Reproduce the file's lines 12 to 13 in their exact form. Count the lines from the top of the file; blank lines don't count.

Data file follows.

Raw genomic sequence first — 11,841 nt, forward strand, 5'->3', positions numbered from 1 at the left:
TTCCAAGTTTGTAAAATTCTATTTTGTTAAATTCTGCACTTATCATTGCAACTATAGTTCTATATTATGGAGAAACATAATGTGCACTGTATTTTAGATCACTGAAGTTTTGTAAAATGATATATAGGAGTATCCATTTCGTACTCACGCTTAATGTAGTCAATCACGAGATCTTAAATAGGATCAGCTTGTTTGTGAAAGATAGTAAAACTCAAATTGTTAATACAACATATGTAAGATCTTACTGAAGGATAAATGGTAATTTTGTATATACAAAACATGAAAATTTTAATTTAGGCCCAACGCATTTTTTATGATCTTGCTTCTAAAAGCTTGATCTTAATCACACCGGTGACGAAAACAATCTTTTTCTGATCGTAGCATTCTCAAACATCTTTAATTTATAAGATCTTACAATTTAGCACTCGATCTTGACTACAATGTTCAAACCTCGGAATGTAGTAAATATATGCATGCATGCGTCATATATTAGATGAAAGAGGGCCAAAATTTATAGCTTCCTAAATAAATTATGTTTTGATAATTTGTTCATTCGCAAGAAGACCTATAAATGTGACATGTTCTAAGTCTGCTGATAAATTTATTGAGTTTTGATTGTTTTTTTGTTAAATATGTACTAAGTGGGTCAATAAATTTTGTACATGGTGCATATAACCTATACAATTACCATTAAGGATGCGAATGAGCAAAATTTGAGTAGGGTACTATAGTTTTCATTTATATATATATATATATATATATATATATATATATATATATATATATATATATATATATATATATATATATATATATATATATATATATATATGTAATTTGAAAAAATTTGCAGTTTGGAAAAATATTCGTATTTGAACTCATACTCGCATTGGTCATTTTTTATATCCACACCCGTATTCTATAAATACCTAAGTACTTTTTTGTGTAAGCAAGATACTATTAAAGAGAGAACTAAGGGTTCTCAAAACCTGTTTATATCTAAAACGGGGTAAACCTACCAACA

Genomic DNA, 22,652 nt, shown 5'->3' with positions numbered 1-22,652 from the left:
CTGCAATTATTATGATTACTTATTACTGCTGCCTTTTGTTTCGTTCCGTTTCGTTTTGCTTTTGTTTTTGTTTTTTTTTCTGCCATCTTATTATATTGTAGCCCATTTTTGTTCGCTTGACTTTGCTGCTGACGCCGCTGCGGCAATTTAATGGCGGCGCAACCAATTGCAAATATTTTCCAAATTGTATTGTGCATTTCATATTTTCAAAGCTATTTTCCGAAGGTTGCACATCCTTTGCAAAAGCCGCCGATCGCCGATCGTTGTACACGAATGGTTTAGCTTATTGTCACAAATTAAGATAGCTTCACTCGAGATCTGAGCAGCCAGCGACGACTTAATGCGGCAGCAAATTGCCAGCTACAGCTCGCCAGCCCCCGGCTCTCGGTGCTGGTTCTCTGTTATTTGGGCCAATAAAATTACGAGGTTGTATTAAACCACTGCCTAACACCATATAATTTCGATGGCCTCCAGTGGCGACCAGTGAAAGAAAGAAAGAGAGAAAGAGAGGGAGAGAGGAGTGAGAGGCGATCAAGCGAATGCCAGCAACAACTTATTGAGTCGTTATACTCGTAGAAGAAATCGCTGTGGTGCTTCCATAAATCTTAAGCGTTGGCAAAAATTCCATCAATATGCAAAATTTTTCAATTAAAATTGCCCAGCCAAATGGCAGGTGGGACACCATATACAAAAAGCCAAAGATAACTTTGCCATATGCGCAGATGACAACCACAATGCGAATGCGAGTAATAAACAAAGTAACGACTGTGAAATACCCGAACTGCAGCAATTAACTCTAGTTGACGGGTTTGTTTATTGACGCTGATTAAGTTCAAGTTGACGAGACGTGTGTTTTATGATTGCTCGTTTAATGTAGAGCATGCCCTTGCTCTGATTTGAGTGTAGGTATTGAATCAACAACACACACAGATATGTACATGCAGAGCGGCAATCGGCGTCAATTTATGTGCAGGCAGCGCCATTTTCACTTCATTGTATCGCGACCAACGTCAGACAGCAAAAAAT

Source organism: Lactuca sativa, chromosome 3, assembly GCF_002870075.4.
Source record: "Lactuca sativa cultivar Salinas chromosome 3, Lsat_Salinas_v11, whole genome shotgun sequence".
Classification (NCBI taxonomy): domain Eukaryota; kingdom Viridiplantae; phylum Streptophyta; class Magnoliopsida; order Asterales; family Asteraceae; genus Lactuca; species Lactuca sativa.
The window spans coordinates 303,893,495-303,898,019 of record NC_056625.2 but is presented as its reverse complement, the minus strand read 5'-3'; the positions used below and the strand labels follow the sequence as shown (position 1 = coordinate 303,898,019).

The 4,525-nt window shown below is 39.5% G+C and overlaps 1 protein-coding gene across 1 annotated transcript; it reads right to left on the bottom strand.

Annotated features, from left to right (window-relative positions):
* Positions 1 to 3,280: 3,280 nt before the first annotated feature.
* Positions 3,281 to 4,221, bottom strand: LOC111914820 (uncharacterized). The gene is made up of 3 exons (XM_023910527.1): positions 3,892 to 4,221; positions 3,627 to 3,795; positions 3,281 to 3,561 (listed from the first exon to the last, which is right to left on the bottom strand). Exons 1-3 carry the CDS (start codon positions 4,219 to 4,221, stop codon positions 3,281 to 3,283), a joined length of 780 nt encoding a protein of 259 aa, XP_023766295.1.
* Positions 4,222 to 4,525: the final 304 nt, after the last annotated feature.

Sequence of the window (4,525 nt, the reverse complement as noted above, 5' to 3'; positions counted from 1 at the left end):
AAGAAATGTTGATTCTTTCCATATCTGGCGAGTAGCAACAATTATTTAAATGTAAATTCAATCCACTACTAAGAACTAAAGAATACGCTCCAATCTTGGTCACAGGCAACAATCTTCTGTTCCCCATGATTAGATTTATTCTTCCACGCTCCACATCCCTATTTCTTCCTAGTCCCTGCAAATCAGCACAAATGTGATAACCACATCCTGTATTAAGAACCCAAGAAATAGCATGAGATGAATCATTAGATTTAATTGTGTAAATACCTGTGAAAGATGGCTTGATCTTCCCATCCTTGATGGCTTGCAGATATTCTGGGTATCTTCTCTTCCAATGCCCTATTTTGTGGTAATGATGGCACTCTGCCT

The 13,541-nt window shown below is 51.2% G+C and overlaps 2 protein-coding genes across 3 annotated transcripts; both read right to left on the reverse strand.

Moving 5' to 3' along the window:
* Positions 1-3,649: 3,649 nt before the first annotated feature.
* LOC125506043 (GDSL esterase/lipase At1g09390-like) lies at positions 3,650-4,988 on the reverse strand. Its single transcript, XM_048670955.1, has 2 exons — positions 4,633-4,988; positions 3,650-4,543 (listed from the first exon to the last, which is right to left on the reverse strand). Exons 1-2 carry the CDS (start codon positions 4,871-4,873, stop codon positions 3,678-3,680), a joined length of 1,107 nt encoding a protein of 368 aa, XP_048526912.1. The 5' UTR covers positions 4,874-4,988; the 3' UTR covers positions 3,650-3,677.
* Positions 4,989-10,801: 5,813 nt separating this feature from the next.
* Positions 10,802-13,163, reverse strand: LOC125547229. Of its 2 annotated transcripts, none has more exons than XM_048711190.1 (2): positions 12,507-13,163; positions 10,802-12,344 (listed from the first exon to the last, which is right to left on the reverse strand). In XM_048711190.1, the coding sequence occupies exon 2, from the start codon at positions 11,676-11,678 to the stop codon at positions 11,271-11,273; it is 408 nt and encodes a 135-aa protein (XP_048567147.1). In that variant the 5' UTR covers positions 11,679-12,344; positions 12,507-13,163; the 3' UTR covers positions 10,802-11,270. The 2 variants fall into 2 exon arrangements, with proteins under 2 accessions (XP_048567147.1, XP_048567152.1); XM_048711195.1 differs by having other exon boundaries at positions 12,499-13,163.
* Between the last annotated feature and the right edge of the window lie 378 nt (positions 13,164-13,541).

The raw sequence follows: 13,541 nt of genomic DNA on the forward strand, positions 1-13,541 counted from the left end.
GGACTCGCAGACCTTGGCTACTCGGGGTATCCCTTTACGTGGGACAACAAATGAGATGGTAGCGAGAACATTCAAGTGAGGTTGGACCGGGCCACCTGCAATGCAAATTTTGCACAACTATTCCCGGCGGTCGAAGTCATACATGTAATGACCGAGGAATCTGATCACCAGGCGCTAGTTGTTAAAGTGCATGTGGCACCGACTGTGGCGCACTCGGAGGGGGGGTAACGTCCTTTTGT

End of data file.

* Positions 3,281 to 4,221, bottom strand: LOC111914820 (uncharacterized). The gene is made up of 3 exons (XM_023910527.1): positions 3,892 to 4,221; positions 3,627 to 3,795; positions 3,281 to 3,561 (listed from the first exon to the last, which is right to left on the bottom strand). Exons 1-3 carry the CDS (start codon positions 4,219 to 4,221, stop codon positions 3,281 to 3,283), a joined length of 780 nt encoding a protein of 259 aa, XP_023766295.1.
* Positions 4,222 to 4,525: the final 304 nt, after the last annotated feature.